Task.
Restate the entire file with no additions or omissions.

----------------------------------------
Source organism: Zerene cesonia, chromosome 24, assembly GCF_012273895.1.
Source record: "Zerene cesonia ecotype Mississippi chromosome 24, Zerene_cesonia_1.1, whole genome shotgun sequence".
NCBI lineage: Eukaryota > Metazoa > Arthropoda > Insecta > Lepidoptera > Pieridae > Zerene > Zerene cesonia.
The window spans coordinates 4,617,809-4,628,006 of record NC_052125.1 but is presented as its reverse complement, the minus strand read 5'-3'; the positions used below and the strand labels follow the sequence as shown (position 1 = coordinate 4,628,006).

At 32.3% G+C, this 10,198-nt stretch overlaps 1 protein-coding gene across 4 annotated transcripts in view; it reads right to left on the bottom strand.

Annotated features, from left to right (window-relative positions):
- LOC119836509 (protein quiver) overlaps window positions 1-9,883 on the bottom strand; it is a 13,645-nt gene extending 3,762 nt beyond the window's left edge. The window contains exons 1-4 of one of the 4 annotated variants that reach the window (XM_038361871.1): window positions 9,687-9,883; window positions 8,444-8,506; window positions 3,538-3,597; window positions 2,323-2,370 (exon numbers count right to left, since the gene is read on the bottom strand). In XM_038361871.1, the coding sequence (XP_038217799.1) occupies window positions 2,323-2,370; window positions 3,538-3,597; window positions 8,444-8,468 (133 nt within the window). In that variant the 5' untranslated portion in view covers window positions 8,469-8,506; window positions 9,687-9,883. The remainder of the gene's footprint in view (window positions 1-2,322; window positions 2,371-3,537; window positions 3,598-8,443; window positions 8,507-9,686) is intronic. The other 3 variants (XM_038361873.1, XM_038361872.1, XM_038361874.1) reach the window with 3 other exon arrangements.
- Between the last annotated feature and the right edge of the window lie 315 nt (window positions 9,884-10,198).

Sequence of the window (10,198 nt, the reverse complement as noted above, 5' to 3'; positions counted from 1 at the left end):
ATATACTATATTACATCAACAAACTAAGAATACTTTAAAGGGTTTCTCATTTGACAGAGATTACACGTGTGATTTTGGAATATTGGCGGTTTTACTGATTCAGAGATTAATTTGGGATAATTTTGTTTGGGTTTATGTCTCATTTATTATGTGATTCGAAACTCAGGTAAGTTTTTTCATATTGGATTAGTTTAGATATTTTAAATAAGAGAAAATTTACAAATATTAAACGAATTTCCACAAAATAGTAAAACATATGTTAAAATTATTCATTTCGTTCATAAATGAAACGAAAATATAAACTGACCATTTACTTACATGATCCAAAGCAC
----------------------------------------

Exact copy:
Source organism: Zerene cesonia, chromosome 24, assembly GCF_012273895.1.
Source record: "Zerene cesonia ecotype Mississippi chromosome 24, Zerene_cesonia_1.1, whole genome shotgun sequence".
NCBI lineage: Eukaryota > Metazoa > Arthropoda > Insecta > Lepidoptera > Pieridae > Zerene > Zerene cesonia.
The window spans coordinates 4,617,809-4,628,006 of record NC_052125.1 but is presented as its reverse complement, the minus strand read 5'-3'; the positions used below and the strand labels follow the sequence as shown (position 1 = coordinate 4,628,006).

At 32.3% G+C, this 10,198-nt stretch overlaps 1 protein-coding gene across 4 annotated transcripts in view; it reads right to left on the bottom strand.

Annotated features, from left to right (window-relative positions):
- LOC119836509 (protein quiver) overlaps window positions 1-9,883 on the bottom strand; it is a 13,645-nt gene extending 3,762 nt beyond the window's left edge. The window contains exons 1-4 of one of the 4 annotated variants that reach the window (XM_038361871.1): window positions 9,687-9,883; window positions 8,444-8,506; window positions 3,538-3,597; window positions 2,323-2,370 (exon numbers count right to left, since the gene is read on the bottom strand). In XM_038361871.1, the coding sequence (XP_038217799.1) occupies window positions 2,323-2,370; window positions 3,538-3,597; window positions 8,444-8,468 (133 nt within the window). In that variant the 5' untranslated portion in view covers window positions 8,469-8,506; window positions 9,687-9,883. The remainder of the gene's footprint in view (window positions 1-2,322; window positions 2,371-3,537; window positions 3,598-8,443; window positions 8,507-9,686) is intronic. The other 3 variants (XM_038361873.1, XM_038361872.1, XM_038361874.1) reach the window with 3 other exon arrangements.
- Between the last annotated feature and the right edge of the window lie 315 nt (window positions 9,884-10,198).

Sequence of the window (10,198 nt, the reverse complement as noted above, 5' to 3'; positions counted from 1 at the left end):
ATATACTATATTACATCAACAAACTAAGAATACTTTAAAGGGTTTCTCATTTGACAGAGATTACACGTGTGATTTTGGAATATTGGCGGTTTTACTGATTCAGAGATTAATTTGGGATAATTTTGTTTGGGTTTATGTCTCATTTATTATGTGATTCGAAACTCAGGTAAGTTTTTTCATATTGGATTAGTTTAGATATTTTAAATAAGAGAAAATTTACAAATATTAAACGAATTTCCACAAAATAGTAAAACATATGTTAAAATTATTCATTTCGTTCATAAATGAAACGAAAATATAAACTGACCATTTACTTACATGATCCAAAGCAC